Vols learning to grind foes

You won't find better coverage of Vol hoops than you get every day here at InsideTennessee. Check out this article on how Tennessee's defensive pressure is causing opponents to wilt at game's end:

Senior guard Josh Richardson doesn’t look at the scoreboard to see if Tennessee is winning a basketball game these days. He looks at the opponent’s face. If fatigue is evident … well, that opponent is about to be mauled.

“Man, when I see that, that makes me pounce on ‘em,” Richardson said. “That’s like when a shark smells blood in the water. When I see it in his eyes that he don’t want the ball that makes me go to another level. I think my teammates are getting that same instinct.”

True. Richardson’s isn’t the only Vol who goes for the jugular when he senses an opponent is weary.

“Now that we see they’re tired,” Kevin Punter said, “we want to keep our foot on their neck, keep going and going and going.”

What has turned these nice guys into blood-thirsty victimizers? A sudden passion for defense. Somehow head coach Donnie Tyndall has this group playing defense with a level of energy and enthusiasm normally reserved for offense. Moreover, the Vols have the stamina to sustain their energy for 40 minutes … about 10 minutes longer than most opponents.

“Our press is going to wear them out,” junior forward Derek Reese said. “Our bench play is going to wear people out. We’re built to win (late). All of the running we did in the offseason – Monday through Friday at 6 o’clock in the morning – is paying off.”

It certainly paid off in Sunday’s upset of No. 15 Butler. Down 12 points a minute into the second half, Tennessee’s relentless defensive pressure exhausted the Bulldogs, enabling the Vols to outscore them 42-18 over the final 19 minutes and prevail 67-55.

“The conditioning and practicing that we have done lends us to being a second-half team,” Tyndall said. “We use the term 'take their legs in the second half.' We have proven to be a second-half team. Our defense and press wore on them. Our play just wears on people."

Butler dominated the first half of Sunday’s game and appeared headed for a smashing victory. As the second half wore on, however, the depth-shy Bulldogs wore out.

“They didn’t want to play very many guys off the bench, and we do,” Richardson said. “The second half they started slowing down, and that’s when we started picking it up.”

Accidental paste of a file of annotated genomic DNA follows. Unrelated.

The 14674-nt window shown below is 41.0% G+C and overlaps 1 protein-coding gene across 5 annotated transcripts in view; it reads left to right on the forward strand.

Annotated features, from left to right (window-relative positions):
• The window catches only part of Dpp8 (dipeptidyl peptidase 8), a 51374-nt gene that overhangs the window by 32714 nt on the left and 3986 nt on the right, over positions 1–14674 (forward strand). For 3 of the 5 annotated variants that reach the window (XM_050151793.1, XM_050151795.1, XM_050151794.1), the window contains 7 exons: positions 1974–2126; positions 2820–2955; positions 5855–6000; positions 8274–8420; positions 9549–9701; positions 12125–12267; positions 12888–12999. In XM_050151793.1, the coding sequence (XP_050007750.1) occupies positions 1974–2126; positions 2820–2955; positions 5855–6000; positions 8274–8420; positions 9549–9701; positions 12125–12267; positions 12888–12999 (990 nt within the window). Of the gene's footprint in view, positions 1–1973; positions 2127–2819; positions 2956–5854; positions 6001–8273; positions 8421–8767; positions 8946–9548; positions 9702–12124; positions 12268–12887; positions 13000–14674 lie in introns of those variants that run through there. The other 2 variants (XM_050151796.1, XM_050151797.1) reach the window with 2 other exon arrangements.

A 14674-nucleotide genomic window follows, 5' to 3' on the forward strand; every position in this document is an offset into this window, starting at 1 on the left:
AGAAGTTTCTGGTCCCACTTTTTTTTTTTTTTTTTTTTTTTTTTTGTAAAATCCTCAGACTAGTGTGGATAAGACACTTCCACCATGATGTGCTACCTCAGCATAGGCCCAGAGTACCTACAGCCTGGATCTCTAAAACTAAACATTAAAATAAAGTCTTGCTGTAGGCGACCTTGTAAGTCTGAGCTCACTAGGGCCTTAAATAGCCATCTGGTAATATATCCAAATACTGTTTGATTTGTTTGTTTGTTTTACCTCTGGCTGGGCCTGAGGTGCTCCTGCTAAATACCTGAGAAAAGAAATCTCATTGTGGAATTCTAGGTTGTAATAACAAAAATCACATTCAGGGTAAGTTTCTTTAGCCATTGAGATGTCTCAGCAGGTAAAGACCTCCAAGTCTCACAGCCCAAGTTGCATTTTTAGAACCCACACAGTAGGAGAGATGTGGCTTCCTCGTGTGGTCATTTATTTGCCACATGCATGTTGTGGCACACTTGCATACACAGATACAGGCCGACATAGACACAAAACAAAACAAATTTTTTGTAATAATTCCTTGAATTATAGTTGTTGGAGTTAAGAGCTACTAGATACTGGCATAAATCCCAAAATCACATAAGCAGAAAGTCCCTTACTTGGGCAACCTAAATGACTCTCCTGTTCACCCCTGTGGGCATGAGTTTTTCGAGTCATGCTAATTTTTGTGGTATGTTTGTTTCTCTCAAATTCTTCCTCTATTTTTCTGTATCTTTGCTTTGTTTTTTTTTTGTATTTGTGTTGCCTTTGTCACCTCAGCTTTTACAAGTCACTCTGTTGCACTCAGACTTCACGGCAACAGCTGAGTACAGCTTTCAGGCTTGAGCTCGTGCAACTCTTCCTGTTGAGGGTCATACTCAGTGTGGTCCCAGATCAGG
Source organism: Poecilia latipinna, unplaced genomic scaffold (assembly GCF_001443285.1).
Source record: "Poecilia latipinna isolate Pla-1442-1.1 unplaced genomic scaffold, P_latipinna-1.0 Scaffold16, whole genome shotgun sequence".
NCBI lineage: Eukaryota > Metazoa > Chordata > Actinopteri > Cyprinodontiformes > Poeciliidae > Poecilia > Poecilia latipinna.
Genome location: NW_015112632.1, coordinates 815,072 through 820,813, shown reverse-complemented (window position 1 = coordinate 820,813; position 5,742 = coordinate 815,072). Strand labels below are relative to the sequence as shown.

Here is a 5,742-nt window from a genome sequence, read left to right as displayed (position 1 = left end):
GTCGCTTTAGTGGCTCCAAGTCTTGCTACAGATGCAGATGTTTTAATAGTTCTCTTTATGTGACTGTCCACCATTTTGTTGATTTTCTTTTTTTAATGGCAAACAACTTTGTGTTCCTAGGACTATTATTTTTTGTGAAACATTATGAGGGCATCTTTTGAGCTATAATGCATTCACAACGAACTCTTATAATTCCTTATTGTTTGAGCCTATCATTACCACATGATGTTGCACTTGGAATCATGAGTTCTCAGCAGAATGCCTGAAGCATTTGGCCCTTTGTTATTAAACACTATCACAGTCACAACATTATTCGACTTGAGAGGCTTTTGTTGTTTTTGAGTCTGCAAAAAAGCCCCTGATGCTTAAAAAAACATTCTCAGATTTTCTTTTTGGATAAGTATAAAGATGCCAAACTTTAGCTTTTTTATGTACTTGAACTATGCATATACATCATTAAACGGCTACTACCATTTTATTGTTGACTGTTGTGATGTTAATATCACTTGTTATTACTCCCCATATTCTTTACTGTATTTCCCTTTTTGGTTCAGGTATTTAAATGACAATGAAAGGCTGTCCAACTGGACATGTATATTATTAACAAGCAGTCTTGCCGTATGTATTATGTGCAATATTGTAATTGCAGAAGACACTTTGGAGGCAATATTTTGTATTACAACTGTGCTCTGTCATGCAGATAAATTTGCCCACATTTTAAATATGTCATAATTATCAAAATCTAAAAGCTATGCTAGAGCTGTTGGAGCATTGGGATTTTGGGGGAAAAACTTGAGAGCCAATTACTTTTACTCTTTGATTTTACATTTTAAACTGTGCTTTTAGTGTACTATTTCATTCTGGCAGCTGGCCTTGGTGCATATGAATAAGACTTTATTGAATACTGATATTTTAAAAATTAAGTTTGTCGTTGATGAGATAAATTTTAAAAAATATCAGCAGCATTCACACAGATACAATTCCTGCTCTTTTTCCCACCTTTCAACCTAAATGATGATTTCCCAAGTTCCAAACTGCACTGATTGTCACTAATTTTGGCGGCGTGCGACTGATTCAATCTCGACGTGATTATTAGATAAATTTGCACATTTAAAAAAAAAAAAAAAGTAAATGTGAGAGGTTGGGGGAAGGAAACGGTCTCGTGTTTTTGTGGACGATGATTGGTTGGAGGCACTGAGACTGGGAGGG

Every program talks about playing air-tight defense but it’s lip service in most cases.

“A lot of teams act like they can guard but, at the end of the day, they just want you to take a long shot, so they can go back down to the other (offensive) end,” junior wing Armani Moore said. “It’s all about wearing on people. You’ve got to keep checking into them, and eventually they’ll start to fold.”

Asked if he can tell when an opponent is about to fold, Moore nodded emphatically.

“Oh, yeah,” he said. “Once the turnovers start you can tell that a team’s sort of frustrated and trying to get rid of the ball a little quicker than they usually would get rid of it. It’s pretty obvious when you start seeing the other team getting sped up a little bit.”

And, once an opponent’s energy level begins to drop, Tennessee’s energy level begins to rise.

“It does a lot,” Moore said. “The crowd gets into it and starts cheering because they see the intensity picking up. I feel like that gives us an extra boost, like having an extra man on the court.”

Butler is just the latest Vol foe to fade at the finish due to fatigue. Tennessee players have come to expect opponents to wilt down the stretch.

“When guys are getting pressed the whole game, they’re fighting to get the ball past half-court,” Richardson said. “They’re getting trapped the whole game, and nobody likes playing against that. As the game wears on, they start wearing down. At the end of the game their legs are pretty much shot.”

Tennessee has been a slow-starting team all season but the Vols never panic. They know their defense eventually will force the opponent into costly mistakes that will shift the momentum.

“We’ve played better the second half pretty much every game,” Richardson noted. “We get to trapping and pressing a lot, and they start coughing up the ball.”

Tennessee has had to rally from second-half deficits in virtually every victory to date. Knowing they have superior stamina enables the Vols to stay calm even when they’re down by double digits, and that kind of poise is invaluable.

“It’s huge,” Reese said. “It gives us a lot of confidence. Even if we’re down two or three points going into that final five minutes we feel confident because we’re in shape. We see them (opponents) bent over and tired. When you’re tired you start making mistakes mentally, so being more in shape than the other team helps you a lot.”

Being “more in shape” is especially beneficial at home. Sensing that the opponent is wilting, Tennessee fans become more animated and vocal. The Vols feed off of this and became even more ferocious on defense.

“It’s great when the crowd’s rocking,” Punter said. “It really makes you want to sit down (in your stance) and play defense. Our press is crazy because when we score we just find (new) life and we get after it.”


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